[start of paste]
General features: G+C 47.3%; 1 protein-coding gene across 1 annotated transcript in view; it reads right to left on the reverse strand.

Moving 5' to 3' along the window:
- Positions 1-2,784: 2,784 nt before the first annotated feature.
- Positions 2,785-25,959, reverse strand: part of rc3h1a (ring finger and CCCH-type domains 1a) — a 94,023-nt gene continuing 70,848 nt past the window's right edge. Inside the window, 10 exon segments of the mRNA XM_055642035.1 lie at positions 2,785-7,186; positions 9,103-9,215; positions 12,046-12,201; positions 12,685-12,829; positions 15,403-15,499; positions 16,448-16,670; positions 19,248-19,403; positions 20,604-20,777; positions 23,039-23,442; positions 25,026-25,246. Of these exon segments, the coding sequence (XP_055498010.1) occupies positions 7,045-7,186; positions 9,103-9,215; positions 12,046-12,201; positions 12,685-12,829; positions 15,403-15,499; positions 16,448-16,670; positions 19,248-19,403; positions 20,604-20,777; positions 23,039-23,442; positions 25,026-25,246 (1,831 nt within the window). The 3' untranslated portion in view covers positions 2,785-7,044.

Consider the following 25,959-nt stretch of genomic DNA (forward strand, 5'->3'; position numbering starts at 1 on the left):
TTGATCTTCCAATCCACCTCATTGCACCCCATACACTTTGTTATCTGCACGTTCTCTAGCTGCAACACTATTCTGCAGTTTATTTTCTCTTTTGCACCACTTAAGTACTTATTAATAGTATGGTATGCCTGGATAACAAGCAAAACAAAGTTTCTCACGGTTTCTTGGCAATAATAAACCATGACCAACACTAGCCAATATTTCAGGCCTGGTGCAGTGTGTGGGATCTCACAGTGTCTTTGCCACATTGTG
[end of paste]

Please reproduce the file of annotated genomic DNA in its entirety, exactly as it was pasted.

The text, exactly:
General features: G+C 47.3%; 1 protein-coding gene across 1 annotated transcript in view; it reads right to left on the reverse strand.

Moving 5' to 3' along the window:
- Positions 1-2,784: 2,784 nt before the first annotated feature.
- Positions 2,785-25,959, reverse strand: part of rc3h1a (ring finger and CCCH-type domains 1a) — a 94,023-nt gene continuing 70,848 nt past the window's right edge. Inside the window, 10 exon segments of the mRNA XM_055642035.1 lie at positions 2,785-7,186; positions 9,103-9,215; positions 12,046-12,201; positions 12,685-12,829; positions 15,403-15,499; positions 16,448-16,670; positions 19,248-19,403; positions 20,604-20,777; positions 23,039-23,442; positions 25,026-25,246. Of these exon segments, the coding sequence (XP_055498010.1) occupies positions 7,045-7,186; positions 9,103-9,215; positions 12,046-12,201; positions 12,685-12,829; positions 15,403-15,499; positions 16,448-16,670; positions 19,248-19,403; positions 20,604-20,777; positions 23,039-23,442; positions 25,026-25,246 (1,831 nt within the window). The 3' untranslated portion in view covers positions 2,785-7,044.

Consider the following 25,959-nt stretch of genomic DNA (forward strand, 5'->3'; position numbering starts at 1 on the left):
TTGATCTTCCAATCCACCTCATTGCACCCCATACACTTTGTTATCTGCACGTTCTCTAGCTGCAACACTATTCTGCAGTTTATTTTCTCTTTTGCACCACTTAAGTACTTATTAATAGTATGGTATGCCTGGATAACAAGCAAAACAAAGTTTCTCACGGTTTCTTGGCAATAATAAACCATGACCAACACTAGCCAATATTTCAGGCCTGGTGCAGTGTGTGGGATCTCACAGTGTCTTTGCCACATTGTG